We planned on having Natalie's birthday party last weekend, but Jeremiah came down with the stomach flu (can he get a break, please?).  So we postponed, and had her birthday party yesterday instead!  Water balloons, a pinata, some pirate gift bags, hot dogs, cake, and lots of friends.  It ended up being a wonderful day, and Jeremiah finally felt well enough to socialize and enjoy the day.  Natalie and Isaac both zonked out last night before their normal bedtimes.  Isaac has reached that age that he doesn't always need naps, and when he does nap it often pushes back his bedtime. He also got three teeth in July!  Such a big boy he is, and I am so proud of him.  Natalie has been getting a big kick out of talking to Isaac.  He has learned to say a very good "uh-huh" with a variety of intonations, which lets him tell us exactly how excited he is about doing what he have asked.  He still uses his "yeah'' and his version of "no," in addition to his eye gaze device.
So, randomly, on the day we planned Natalie's party, but canceled it, some friends stopped by anyway.  As they arrived, a man came riding down the street on his horse. We may live in a small town, but I have yet to see someone ride their horse down the street.  Anyway, the man stopped, and his horse was awesome! It nuzzled all the kids, gave Isaac a few kisses and gently nudged his head, and didn't even notice all of the equipment that has made other horses nervous. It was the most random and awesome thing that could have happened that day!

And now it's August. August is SMA Awareness month.  This morning, a pharmaceutical trial for treatment of SMA announced that it had met its goals and was ending the trial phase.  All participants will be able to receive the drug, and they are pursuing the next steps.  It is all a bit overwhelming for me to read, because I don't fully understand what the treatment has achieved, nor what the next steps are or how they take.  If I have it right, this isn't a treatment that would help Isaac to any significant degree, because it stops the loss of the protein that is needed for muscle development.  Isaac has already lost much of that protein. So it wouldn't restore his ability to breath or swallow on his own, nor would it improve his muscle growth so that he could sit up or move his limbs or head. What it means for him and for our family is pretty much inconsequential. What it means for other families, for newly diagnosed infants, for those children yet to be conceived or born, is that when they are given a diagnosis, they may also hear the words "but there is a treatment available."  Not a cure, not a reversal, but a treatment.  I am sure that the efficacy varies, as is true with any treatment of any condition.  It's probably true that not every kid with SMA will be a candidate for this treatment.  But dear God, thank you.  It brings me to tears, to realize that this hope and this prayer, for families all over the world, is becoming a reality.  Here is a link to the press release, if you want to read more about it.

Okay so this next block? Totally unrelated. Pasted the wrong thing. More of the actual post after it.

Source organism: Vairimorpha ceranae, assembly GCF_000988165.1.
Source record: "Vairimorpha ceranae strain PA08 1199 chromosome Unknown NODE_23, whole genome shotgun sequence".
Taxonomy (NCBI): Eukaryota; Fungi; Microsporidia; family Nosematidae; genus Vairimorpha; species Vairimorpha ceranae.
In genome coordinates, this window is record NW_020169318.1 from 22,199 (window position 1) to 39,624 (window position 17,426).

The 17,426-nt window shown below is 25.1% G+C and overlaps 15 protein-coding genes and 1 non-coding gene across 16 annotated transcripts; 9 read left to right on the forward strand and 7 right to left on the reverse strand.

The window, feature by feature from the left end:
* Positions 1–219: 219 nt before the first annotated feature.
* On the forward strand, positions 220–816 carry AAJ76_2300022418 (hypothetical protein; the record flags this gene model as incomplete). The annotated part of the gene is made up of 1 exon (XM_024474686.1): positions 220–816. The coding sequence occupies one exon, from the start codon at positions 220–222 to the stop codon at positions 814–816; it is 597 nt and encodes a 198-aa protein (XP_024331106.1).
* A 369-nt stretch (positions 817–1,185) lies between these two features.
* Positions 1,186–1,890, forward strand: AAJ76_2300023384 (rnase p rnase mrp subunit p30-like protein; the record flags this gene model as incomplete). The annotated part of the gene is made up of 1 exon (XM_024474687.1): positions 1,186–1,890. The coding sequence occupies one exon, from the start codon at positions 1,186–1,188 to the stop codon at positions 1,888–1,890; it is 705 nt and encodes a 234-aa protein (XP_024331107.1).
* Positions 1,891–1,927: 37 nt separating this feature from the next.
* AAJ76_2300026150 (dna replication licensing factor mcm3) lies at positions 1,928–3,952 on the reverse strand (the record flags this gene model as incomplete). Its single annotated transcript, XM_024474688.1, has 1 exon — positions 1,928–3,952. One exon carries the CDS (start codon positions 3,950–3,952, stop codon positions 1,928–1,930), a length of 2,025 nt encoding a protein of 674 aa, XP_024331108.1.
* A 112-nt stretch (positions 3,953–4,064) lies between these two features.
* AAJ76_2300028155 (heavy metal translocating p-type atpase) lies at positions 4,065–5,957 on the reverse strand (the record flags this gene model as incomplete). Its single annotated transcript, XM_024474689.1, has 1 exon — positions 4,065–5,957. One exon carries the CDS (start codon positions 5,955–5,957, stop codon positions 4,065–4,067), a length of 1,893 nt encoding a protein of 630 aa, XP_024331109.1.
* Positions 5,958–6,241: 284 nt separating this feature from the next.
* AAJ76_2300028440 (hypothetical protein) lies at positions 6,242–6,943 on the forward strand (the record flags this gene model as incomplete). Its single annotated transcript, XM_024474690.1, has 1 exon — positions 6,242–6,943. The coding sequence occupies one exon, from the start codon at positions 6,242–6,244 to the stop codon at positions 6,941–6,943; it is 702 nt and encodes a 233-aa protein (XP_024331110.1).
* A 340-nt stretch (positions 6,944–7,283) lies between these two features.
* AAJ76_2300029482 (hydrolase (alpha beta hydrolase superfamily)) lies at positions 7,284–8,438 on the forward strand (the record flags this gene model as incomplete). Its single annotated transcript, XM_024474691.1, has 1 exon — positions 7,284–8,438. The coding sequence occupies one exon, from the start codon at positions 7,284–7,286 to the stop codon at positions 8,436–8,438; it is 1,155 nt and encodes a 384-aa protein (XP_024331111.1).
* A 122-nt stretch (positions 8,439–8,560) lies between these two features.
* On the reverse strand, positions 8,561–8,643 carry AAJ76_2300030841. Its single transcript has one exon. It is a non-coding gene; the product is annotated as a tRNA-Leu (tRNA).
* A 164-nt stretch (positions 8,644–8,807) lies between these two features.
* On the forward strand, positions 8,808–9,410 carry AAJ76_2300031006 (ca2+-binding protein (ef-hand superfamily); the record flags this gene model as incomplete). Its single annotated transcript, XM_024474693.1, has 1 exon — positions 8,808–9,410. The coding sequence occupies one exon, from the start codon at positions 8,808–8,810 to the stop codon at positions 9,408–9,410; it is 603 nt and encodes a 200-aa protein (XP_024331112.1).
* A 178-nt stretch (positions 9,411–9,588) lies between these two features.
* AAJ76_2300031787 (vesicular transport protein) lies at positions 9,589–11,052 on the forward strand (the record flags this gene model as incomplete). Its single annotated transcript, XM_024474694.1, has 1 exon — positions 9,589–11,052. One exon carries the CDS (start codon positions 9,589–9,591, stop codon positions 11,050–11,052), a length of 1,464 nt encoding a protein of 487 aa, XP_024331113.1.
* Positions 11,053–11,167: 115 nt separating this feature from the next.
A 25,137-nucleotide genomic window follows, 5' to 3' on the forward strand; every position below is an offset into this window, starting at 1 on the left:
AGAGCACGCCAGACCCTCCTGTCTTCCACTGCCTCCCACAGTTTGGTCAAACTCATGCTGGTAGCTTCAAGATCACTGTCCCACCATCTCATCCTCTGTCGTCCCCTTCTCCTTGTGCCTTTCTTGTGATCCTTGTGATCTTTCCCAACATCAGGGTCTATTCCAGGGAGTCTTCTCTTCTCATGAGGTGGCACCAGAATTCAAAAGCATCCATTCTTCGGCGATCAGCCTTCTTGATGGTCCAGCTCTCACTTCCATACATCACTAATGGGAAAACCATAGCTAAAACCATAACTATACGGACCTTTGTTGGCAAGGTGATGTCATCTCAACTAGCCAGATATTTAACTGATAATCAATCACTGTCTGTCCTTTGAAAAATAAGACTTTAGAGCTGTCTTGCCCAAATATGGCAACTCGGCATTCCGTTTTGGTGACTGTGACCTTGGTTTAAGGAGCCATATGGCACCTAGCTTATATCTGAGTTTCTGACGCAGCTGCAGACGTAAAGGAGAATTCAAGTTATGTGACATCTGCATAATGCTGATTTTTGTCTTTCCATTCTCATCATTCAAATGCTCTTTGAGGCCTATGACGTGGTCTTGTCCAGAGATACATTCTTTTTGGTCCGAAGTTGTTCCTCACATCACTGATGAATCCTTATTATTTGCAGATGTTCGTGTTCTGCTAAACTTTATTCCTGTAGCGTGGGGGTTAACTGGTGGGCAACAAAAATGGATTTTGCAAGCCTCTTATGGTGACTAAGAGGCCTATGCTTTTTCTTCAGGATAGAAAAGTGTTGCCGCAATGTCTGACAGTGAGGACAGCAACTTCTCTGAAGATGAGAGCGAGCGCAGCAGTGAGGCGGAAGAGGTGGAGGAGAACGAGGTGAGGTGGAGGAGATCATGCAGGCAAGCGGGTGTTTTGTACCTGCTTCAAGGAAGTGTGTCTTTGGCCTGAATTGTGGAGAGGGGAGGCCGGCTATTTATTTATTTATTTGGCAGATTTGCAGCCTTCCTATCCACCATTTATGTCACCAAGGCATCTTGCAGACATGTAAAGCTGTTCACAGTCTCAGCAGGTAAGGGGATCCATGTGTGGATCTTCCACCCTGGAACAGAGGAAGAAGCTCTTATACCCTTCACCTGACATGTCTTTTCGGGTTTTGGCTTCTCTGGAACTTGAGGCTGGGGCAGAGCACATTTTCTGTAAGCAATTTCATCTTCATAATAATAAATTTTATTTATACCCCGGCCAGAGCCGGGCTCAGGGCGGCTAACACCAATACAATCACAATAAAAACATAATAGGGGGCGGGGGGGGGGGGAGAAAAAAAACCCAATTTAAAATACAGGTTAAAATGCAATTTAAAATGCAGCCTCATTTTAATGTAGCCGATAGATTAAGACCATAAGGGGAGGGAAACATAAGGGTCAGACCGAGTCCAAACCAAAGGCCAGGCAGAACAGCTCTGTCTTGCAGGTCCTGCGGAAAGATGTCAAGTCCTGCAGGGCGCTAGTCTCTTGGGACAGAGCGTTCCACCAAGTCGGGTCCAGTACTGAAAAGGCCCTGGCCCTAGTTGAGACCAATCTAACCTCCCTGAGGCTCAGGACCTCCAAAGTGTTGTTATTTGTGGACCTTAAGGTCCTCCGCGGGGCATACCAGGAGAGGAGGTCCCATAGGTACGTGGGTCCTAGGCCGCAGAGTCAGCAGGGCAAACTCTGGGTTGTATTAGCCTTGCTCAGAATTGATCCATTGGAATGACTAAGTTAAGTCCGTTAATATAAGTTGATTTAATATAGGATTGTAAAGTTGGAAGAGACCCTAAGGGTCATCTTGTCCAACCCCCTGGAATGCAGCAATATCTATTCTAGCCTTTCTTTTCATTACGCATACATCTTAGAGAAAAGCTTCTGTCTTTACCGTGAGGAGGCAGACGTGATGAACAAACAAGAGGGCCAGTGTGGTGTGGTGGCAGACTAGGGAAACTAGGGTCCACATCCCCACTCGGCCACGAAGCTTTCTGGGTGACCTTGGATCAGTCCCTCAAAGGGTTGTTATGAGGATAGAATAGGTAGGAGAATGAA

And here is a video of Isaac playing with his sparkler.  I really need to watch a tutorial or something on how to format a blog...

Please continue to pray for us, for Isaac's continued health, for Jeremiah's full recovery, for all of us. Pray for a cure- it could be on the horizon, and your prayers could bring it closer!

Friday, June 10, 2016

Two Years Ago...

...Jeremiah was staying the night at the hospital with Isaac.  My aunt and uncle had driven me home.  I was in a stupor.  I hadn't slept, I couldn't eat.  I felt sick, raw, empty, numb, shocked.  I had spent the entire night keeping vigil over our little baby boy, who had almost died the day before in Jeremiah's arms.  What was wrong with him? Why was he so weak and underweight and sick? I had spent the entire morning talking to specialist after specialist, answering the same questions over and over again.  By the time Jeremiah arrived in the late morning, I really felt like it had been days since we had brought Isaac to the ER.  Looking back, it still feels impossible that only a few hours had passed between the moment that I started to think Isaac might spend his long life in a wheelchair to realizing that he had a terminal diagnosis. We had been told that afternoon, two years ago, that Isaac had "a very significant diagnosis."  That Isaac had, more than likely, only a few months to live, maybe a year. He was very weak.  One of the weakest they had seen with this type of SMA.  I sat, barely breathing, on that PICU room couch. Jeremiah was immediately at Isaac's bedside, crying "My boy, my boy!"  My aunt was on the phone to my mother, telling her to come.